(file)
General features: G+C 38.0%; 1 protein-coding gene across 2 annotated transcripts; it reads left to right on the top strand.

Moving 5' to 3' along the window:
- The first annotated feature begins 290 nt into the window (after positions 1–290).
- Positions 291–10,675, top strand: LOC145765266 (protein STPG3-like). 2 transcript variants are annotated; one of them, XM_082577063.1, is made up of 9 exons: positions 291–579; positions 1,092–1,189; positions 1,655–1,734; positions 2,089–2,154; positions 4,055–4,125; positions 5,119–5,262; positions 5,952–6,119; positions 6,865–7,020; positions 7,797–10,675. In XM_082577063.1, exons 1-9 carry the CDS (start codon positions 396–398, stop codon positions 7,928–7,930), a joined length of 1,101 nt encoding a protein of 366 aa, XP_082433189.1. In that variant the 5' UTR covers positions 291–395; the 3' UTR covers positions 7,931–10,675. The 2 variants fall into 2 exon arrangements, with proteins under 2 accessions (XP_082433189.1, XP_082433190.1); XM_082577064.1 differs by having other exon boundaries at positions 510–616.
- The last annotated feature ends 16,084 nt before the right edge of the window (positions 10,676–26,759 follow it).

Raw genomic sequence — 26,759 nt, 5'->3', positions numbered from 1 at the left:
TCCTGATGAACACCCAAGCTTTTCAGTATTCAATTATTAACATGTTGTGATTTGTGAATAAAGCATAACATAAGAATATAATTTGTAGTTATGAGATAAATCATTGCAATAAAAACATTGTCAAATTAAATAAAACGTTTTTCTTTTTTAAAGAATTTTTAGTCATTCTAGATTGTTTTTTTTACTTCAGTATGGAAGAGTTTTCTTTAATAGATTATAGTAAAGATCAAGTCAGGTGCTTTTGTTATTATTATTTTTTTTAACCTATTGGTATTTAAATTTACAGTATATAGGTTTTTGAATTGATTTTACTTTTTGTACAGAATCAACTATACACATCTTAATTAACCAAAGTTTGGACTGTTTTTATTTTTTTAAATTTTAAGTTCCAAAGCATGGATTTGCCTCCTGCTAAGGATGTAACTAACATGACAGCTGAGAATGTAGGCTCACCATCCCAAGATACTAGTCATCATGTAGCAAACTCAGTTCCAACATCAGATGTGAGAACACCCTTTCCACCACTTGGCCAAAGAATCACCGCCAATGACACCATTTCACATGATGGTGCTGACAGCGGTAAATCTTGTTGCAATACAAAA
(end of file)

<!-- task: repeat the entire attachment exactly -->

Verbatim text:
General features: G+C 38.0%; 1 protein-coding gene across 2 annotated transcripts; it reads left to right on the top strand.

Moving 5' to 3' along the window:
- The first annotated feature begins 290 nt into the window (after positions 1–290).
- Positions 291–10,675, top strand: LOC145765266 (protein STPG3-like). 2 transcript variants are annotated; one of them, XM_082577063.1, is made up of 9 exons: positions 291–579; positions 1,092–1,189; positions 1,655–1,734; positions 2,089–2,154; positions 4,055–4,125; positions 5,119–5,262; positions 5,952–6,119; positions 6,865–7,020; positions 7,797–10,675. In XM_082577063.1, exons 1-9 carry the CDS (start codon positions 396–398, stop codon positions 7,928–7,930), a joined length of 1,101 nt encoding a protein of 366 aa, XP_082433189.1. In that variant the 5' UTR covers positions 291–395; the 3' UTR covers positions 7,931–10,675. The 2 variants fall into 2 exon arrangements, with proteins under 2 accessions (XP_082433189.1, XP_082433190.1); XM_082577064.1 differs by having other exon boundaries at positions 510–616.
- The last annotated feature ends 16,084 nt before the right edge of the window (positions 10,676–26,759 follow it).

Raw genomic sequence — 26,759 nt, 5'->3', positions numbered from 1 at the left:
TCCTGATGAACACCCAAGCTTTTCAGTATTCAATTATTAACATGTTGTGATTTGTGAATAAAGCATAACATAAGAATATAATTTGTAGTTATGAGATAAATCATTGCAATAAAAACATTGTCAAATTAAATAAAACGTTTTTCTTTTTTAAAGAATTTTTAGTCATTCTAGATTGTTTTTTTTACTTCAGTATGGAAGAGTTTTCTTTAATAGATTATAGTAAAGATCAAGTCAGGTGCTTTTGTTATTATTATTTTTTTTAACCTATTGGTATTTAAATTTACAGTATATAGGTTTTTGAATTGATTTTACTTTTTGTACAGAATCAACTATACACATCTTAATTAACCAAAGTTTGGACTGTTTTTATTTTTTTAAATTTTAAGTTCCAAAGCATGGATTTGCCTCCTGCTAAGGATGTAACTAACATGACAGCTGAGAATGTAGGCTCACCATCCCAAGATACTAGTCATCATGTAGCAAACTCAGTTCCAACATCAGATGTGAGAACACCCTTTCCACCACTTGGCCAAAGAATCACCGCCAATGACACCATTTCACATGATGGTGCTGACAGCGGTAAATCTTGTTGCAATACAAAA